HC Deb 19 February 1997 vol 290 cc920-1
15. Mr. Foulkes

To ask the President of the Board of Trade if he will make a statement on the future of the Post Office. [15036]

Mr. Page

The Government's view on the future structure of the Post Office was set out in our Green Paper, "The Future of Postal Services", published in June 1994, and in the statement of my right hon. Friend the then President of the Board of Trade to the House on 11 May 1995.

Mr. Foulkes

May I give the Minister some helpful advice? Given that the vast majority of the British public are opposed to privatisation of the very profitable Post Office, and given that they also consider it one of the best public services—way ahead of gas, electricity and water—will the Minister now take action to prevent Tory Members from becoming an endangered species by ruling out the inclusion of Post Office privatisation in the Tory election manifesto?

Mr. Page

The hon. Gentleman will have to await our manifesto and the Prime Minister's statement. He will have to control his natural impatience until then, but let me draw to his attention a document that has just emerged from the Communication Workers Union. In the Green Paper, the CWU seeks greater commercial freedom, and expresses a wish to move the Post Office more into the private sector than ever before. Is that the real break between the trade unions and the Labour party?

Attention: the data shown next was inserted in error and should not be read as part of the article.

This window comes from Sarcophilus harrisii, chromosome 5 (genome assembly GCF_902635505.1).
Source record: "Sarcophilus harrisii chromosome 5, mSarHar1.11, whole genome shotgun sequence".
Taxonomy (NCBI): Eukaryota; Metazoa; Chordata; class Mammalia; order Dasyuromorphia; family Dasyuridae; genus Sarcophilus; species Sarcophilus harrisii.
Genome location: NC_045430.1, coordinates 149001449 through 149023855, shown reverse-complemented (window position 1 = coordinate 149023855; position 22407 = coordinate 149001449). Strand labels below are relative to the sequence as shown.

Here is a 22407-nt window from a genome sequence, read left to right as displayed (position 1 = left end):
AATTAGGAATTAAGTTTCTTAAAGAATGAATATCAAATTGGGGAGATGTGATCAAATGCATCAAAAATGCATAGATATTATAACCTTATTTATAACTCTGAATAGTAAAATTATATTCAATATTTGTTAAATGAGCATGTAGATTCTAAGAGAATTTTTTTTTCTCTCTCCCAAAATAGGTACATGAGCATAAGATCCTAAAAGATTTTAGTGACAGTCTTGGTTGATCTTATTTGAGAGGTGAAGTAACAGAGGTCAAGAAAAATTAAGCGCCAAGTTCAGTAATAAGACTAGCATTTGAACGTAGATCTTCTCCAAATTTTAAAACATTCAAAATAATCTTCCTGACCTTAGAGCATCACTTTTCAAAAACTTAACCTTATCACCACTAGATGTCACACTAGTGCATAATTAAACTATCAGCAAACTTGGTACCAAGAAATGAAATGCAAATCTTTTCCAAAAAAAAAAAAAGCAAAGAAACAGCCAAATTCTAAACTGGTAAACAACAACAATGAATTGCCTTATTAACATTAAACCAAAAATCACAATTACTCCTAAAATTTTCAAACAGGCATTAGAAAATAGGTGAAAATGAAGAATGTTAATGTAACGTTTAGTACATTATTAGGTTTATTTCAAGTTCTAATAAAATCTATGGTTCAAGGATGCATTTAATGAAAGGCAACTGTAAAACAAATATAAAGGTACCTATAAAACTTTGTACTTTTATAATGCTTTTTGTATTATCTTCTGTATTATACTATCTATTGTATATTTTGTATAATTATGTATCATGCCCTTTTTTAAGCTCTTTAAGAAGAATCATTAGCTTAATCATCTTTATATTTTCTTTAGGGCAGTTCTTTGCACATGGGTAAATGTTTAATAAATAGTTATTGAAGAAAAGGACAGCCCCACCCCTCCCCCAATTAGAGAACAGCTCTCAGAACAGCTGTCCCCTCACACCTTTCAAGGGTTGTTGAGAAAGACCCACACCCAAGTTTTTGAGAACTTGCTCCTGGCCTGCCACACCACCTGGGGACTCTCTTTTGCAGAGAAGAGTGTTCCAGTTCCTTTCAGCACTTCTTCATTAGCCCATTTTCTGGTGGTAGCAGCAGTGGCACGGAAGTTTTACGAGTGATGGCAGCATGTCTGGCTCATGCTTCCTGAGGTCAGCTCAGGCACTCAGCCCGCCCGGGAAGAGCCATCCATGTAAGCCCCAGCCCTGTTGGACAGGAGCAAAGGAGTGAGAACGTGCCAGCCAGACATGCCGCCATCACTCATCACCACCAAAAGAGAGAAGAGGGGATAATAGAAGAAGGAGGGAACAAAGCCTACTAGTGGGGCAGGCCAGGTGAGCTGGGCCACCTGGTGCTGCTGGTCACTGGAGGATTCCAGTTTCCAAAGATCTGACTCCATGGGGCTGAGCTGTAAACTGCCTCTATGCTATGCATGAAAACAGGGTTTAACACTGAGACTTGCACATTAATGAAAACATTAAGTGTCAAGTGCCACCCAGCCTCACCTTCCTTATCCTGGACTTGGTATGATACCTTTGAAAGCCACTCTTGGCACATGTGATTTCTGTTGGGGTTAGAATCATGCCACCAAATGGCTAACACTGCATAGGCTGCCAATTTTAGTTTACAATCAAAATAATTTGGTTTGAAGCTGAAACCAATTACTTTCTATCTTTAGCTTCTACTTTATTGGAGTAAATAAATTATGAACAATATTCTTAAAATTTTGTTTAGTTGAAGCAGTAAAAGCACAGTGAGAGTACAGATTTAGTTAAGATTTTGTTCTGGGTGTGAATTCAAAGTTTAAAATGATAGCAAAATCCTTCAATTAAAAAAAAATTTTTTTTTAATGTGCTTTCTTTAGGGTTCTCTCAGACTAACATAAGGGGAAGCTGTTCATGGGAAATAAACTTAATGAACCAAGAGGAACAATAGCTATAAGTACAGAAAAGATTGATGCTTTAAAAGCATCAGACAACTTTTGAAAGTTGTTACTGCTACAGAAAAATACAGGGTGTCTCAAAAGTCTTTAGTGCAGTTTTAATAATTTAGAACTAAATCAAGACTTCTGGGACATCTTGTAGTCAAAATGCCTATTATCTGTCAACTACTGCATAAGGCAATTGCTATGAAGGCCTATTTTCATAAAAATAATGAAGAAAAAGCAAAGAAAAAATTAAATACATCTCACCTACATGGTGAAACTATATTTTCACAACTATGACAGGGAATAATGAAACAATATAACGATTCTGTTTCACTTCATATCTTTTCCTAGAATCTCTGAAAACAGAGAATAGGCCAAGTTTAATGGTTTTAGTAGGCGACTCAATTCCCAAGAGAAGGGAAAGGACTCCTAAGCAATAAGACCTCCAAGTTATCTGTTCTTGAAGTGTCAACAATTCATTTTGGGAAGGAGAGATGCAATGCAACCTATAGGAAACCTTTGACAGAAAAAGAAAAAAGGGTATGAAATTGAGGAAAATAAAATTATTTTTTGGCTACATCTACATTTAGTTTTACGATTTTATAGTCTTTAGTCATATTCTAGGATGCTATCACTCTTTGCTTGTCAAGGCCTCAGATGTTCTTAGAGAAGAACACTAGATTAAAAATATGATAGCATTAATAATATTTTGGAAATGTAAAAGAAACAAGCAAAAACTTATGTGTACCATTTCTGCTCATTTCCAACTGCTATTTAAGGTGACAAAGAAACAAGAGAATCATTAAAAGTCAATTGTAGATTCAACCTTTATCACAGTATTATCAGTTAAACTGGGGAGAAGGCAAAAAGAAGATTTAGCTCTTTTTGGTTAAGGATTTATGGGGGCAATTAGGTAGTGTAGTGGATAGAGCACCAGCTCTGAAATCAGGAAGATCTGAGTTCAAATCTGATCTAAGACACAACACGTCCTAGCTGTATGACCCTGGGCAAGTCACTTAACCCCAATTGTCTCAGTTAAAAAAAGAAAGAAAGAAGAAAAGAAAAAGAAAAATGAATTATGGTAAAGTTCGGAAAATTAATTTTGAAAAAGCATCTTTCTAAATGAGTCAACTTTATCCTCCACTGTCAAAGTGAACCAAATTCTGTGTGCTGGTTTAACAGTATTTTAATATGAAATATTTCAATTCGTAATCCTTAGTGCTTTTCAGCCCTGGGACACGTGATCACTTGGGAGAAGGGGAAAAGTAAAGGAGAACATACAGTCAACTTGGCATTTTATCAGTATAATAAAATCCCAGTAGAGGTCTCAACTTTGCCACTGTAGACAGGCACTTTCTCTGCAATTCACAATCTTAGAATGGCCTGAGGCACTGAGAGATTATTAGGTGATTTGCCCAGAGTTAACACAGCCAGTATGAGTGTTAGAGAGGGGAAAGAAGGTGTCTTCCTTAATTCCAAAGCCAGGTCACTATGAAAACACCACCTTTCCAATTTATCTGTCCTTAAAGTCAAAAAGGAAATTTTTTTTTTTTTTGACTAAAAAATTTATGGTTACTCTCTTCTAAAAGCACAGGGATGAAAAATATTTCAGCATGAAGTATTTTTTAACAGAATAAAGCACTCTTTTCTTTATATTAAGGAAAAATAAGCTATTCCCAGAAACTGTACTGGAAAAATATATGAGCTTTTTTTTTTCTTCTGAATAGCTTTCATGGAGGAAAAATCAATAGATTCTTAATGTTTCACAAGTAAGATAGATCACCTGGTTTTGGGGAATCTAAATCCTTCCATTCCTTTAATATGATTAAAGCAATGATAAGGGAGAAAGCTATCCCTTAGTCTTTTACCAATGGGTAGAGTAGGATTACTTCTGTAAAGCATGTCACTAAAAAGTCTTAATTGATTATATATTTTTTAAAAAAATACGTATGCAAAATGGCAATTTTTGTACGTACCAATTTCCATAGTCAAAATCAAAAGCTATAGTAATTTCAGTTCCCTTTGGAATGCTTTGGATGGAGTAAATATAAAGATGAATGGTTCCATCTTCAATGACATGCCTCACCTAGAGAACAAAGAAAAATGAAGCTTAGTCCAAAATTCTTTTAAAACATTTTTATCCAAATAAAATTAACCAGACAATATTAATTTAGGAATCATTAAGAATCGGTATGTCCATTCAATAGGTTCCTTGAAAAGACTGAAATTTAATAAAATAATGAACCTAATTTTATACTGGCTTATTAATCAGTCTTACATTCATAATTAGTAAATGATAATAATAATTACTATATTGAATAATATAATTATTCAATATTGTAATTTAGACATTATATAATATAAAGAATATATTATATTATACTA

Mr. David Shaw

Does my hon. Friend agree that the issue is not always, "Should we privatise, or should we retain in private ownership?"? The real issue is, "What is the best way in which to ensure that the post is delivered to our constituents on time?" If private ownership would achieve that better, and if as a result of that postmen would receive better salaries—and bonuses at the end of the year—perhaps both postmen and our constituents would prefer a change of ownership.

Mr. Page

I fully accept that it is the customer who matters, not the system that is used. In order to help the customer, we have abolished restrictions on capital expenditure in the Post Office. Moreover, a new corporate planning process has been introduced, and we have been able to grant the Post Office significant new end-year flexibility. We have done all that in order to help the Post Office to provide the customer with a better service.

Mr. Llwyd

That may be all very well, but does the Minister not agree that we have the best postal service in the world, or at least in the British Isles? Does he not recall the huge public support for the status quo that was evident in the last discussion about privatisation? Does he agree with the sentiment "If it ain't broke, why fix it?"?

Mr. Page

Life moves on. Nothing can remain static. The recent decision by the Dutch post office—which has been privatised—to bid for the international express carrier TNT is a case in point. We must look to the future to ensure that Royal Mail can stay as No. 1, rather than remaining vitrified.